Give Back that PhD!
Charles Wheelan (PhD and all), has written article debunking one of the most outlandish ideas in economics. No, he hasn’t gone after somebody like Karl Marx and the labor theory of value. No, he hasn’t gone after the idea of anarcho-communism. Instead he has decided to go after the Laffer curve. Boy what a laffer…I hate that joke.
What I find absolutely amazing is all that is wrong with Wheelan’s article. Right off the bat Wheelan is wrong,
Economist Arthur Laffer made a very interesting supposition: If tax rates are high enough, then cutting taxes might actually generate more revenue for the government, or at least pay for themselves.
In a word, no. The reason that the Laffer curve is called the Laffer curve is that Arthur Laffer, according the the “legend” expressed the idea at a lunch (or dinner) on a napkin. Those present, I believe Jude Wanniski was one of people in attendance, were struck by the description and started calling it the “Laffer” curve. The name stuck.
However, the idea of the Laffer curve is far older than Laffer. I recall in an economics course somewhere one of my professors mentioning that John Maynard Keynes was aware of the concept. President John F. Kennedy basically described the concept when he proposed his tax cuts.
In short, it is a paradoxical truth that tax rates are too high today and tax revenues are too low and the soundest way to raise the revenues in the long run is to cut the rates now. The experience of a number of European countries and Japan have borne this out. This country’s own experience with tax reduction in 1954 has borne this out. And the reason is that only full employment can balance the budget, and tax reduction can pave the way to that employment. The purpose of cutting taxes now is not to incur a budget deficit, but to achieve the more prosperous, expanding economy which can bring a budget surplus.
According to Wikipedia, the Laffer curve was discussed in some form by,
- John Maynard Keynes,
- Frédéric Bastiat,
- Ibn Khaldun,
- Alexander Hamilton,
- The 19th century constitution of the Confederate States of America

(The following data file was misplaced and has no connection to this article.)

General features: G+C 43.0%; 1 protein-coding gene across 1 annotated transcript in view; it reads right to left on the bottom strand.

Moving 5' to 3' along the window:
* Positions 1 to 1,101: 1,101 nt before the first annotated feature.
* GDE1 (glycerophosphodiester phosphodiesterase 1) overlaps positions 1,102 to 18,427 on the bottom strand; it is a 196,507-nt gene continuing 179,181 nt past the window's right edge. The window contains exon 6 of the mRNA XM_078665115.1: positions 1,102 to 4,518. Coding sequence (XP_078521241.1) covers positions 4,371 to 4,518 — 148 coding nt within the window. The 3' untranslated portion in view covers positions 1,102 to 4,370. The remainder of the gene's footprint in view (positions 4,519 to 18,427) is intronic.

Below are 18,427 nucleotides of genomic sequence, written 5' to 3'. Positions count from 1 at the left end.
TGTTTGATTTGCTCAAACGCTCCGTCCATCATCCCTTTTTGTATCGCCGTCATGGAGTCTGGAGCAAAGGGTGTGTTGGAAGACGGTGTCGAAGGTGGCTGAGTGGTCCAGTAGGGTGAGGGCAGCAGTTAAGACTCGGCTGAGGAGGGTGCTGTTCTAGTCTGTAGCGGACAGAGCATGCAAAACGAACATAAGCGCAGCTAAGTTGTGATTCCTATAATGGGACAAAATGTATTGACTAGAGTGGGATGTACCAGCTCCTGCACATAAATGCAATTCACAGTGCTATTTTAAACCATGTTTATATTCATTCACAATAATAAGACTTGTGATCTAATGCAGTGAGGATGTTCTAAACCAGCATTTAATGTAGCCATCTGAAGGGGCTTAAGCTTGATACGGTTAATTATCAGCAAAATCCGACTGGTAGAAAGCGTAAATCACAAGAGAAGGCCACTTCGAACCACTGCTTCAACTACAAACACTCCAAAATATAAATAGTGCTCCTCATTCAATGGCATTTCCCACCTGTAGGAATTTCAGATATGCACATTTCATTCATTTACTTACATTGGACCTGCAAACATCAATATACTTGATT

The basic idea is quite sound. Here is a picture of an idealized Laffer curve. When the tax rate is 0%, it is axiomatic that the tax revenues will also be 0. Further, when the tax rate is 100% it can easily be derived from the axioms of neo-classical economics that tax revenue will also be 0. We also know that tax rates are bounded between 0 and 100% (or 1). Hence it follows that tax revenues will reach at least one peak inside the range of 0 and 1.
The idea is that chances are we are not going to be at the peak. Further, if we are to the “right” of the peak, then we can raise tax revenues by decreasing taxes. In fact, if we are to the right of the peak, then there exists another tax rate t* that is less than the current tax rate that will raise exactly the same amount of revenue.
Now, there are issues with the Laffer curve when formulating policy. The big problem is that we don’t know the shape of the curve, nor do we know what the maximum is. Hence it really isn’t much help in setting some sort of “optimal” tax rate in the sense of maximizing tax revenues. Further, if it happens that we are in fact to the “left” of the maximum then lowering the tax rate will only lower tax revenues.
And from here things just get worse for Dr. Wheelan,
But here’s the problem when we take Laffer’s theory and try to apply it in the U.S.: We don’t have a 99 percent marginal tax rate. Or 70 percent. Or even 50 percent. We start with low marginal tax rates relative to the rest of the developed world. (Yes, I understand that it may not feel that way after the check you wrote last month.)
Actually there have been periods when the marginal tax rate has been very high (link–pdf). Dr. Wheelan notes that cutting the top marginal tax rate from 36% to 33% isn’t a big deal. While he is likely correct, this isn’t a flaw with the idea of the Laffer curve. In fact, the good Dr. has already conceded that the theory is correct. Frankly, at that point how he can go on and try to make the case that this idea is hair-brained is indicative that perhaps the one who actually hair-brained is Dr. Wheelan.
Here is the nut of Dr. Wheelan’s argument,
So why does Laffer’s sketch on Dick Cheney’s cocktail napkin rank near the top of my list of bad economic ideas? Because, when applied to the U.S., it’s intellectually dishonest. The Laffer Curve offers the false promise that we can cut taxes without making any sacrifice on the spending side, and that’s simply not true. It’s the economic equivalent of arguing that you can lose weight by eating more.
No Dr. Wheelan, the idea isn’t dishonest just like the idea that demand falls as prices increase isn’t dishonest. What is dishonest is how the idea is used or more accurately misused by some. To Dr. Wheelan the idea itself is bad; how it is used is irrelevant. I find this view to be anti-intellectual and something I’d expect from a primitive savage, not somebody with a PhD.